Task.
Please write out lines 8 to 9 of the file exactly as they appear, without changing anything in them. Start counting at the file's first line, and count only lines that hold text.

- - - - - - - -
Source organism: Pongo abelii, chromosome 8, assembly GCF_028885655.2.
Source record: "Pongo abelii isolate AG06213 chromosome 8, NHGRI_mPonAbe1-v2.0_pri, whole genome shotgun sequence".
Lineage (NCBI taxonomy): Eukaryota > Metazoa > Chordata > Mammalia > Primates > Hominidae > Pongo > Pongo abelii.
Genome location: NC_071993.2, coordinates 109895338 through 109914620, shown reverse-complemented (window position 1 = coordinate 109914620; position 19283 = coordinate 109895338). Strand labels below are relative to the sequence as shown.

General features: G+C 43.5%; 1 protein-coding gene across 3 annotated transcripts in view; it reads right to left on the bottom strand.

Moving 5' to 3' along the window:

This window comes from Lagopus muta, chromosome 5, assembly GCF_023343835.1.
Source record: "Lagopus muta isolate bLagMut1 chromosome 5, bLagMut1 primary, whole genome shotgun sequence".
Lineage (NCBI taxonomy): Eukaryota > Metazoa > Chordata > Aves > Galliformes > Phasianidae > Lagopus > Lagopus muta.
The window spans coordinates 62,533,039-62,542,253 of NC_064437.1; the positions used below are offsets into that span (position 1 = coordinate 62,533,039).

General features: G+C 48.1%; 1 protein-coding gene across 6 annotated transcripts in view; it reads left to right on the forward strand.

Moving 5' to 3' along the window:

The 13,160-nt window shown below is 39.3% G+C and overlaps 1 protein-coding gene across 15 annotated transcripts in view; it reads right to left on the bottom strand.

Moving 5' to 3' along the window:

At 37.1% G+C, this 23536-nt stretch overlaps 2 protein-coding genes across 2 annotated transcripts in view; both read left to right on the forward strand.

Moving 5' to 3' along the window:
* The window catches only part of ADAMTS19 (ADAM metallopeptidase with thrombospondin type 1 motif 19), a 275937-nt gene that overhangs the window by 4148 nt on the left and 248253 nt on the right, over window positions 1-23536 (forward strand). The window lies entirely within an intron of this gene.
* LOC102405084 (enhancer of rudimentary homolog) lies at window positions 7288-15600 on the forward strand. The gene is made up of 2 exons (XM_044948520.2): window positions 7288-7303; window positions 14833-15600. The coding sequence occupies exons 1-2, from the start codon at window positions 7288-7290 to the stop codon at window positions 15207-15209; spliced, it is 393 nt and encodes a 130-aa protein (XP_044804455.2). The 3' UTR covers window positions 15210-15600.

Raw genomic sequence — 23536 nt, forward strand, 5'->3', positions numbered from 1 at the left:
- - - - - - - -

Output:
Source record: "Lagopus muta isolate bLagMut1 chromosome 5, bLagMut1 primary, whole genome shotgun sequence".
Lineage (NCBI taxonomy): Eukaryota > Metazoa > Chordata > Aves > Galliformes > Phasianidae > Lagopus > Lagopus muta.